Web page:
Love the skirt at the first picture - love pockets on skirts. Thank you for sharing these beautiful pictures. Amelia is getting prettier every day! Such a handsome young lady!

I have been getting melancholy, lately, too. A summer thing, or maybe my kids getting older. P.S. I have that very same cucumber cologne!

Andylynne says: July 16, 2017 at 04:53 PM

Beautiful post, the skirt is a stunner and so clever too. As usual a great project.
Just a thought. I was born in a large city. Suburban neighborhood. I longed for country,birds animals trees flowers. I live in the country now and love it. Would not could not live elseware. But I still have a deep longing almost an ache. Where I live is amazing. I think I long for a state of mind. Im nearly always happy. But the longing still drifts in hinting at the could be. I've come to believe it's my secret self nudging me forward.country or urban I know you will follow your heart.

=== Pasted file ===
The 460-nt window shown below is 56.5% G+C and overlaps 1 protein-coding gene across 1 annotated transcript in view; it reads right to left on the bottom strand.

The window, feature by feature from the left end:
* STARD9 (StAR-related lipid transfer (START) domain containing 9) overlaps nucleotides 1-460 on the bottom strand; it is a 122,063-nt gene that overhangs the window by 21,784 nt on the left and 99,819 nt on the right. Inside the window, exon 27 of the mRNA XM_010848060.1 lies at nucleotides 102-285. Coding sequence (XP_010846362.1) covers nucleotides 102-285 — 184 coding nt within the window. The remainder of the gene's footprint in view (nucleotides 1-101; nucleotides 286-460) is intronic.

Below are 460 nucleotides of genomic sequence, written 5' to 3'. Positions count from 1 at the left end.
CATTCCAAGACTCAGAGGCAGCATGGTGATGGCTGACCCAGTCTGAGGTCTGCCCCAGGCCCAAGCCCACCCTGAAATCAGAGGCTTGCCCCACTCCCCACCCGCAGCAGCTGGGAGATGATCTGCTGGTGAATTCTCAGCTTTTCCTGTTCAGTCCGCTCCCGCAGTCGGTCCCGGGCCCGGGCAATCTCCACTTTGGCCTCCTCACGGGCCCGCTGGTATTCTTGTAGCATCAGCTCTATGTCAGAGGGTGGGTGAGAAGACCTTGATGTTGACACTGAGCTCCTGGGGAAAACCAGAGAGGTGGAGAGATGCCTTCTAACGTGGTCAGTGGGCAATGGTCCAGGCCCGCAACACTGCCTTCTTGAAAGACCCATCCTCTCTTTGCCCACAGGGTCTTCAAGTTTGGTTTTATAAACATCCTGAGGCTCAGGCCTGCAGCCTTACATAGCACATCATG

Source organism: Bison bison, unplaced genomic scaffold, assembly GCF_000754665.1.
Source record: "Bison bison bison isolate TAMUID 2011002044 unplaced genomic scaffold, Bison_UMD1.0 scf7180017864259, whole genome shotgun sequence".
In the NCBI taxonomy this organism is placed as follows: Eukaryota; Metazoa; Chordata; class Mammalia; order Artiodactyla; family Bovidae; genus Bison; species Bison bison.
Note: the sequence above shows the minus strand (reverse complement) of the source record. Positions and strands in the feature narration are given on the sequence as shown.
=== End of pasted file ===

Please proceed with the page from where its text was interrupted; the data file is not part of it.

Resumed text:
We moved from 71st & Fremont area to rural Oregon City a couple years ago for the exact same reasons. We used to love our little house, neighbors and urban community but we outgrew it. I am amazingly happy living in the woods now and it has changed my outlook on the world and fuels my creativity in ways I didn't know was possible. Hugs from Oregon City. :)

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About Alicia Paulson

About

My name is Alicia Paulson
and I love to make things. I live with my husband and daughter in Portland, Oregon, and design sewing, embroidery, knitting, and crochet patterns. See more about me at aliciapaulson.com

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Photography

Since August of 2011 I've been using a Canon EOS 60D with an EF 18-200mm kit lens and an EF 100mm f/2.8 Macro lens.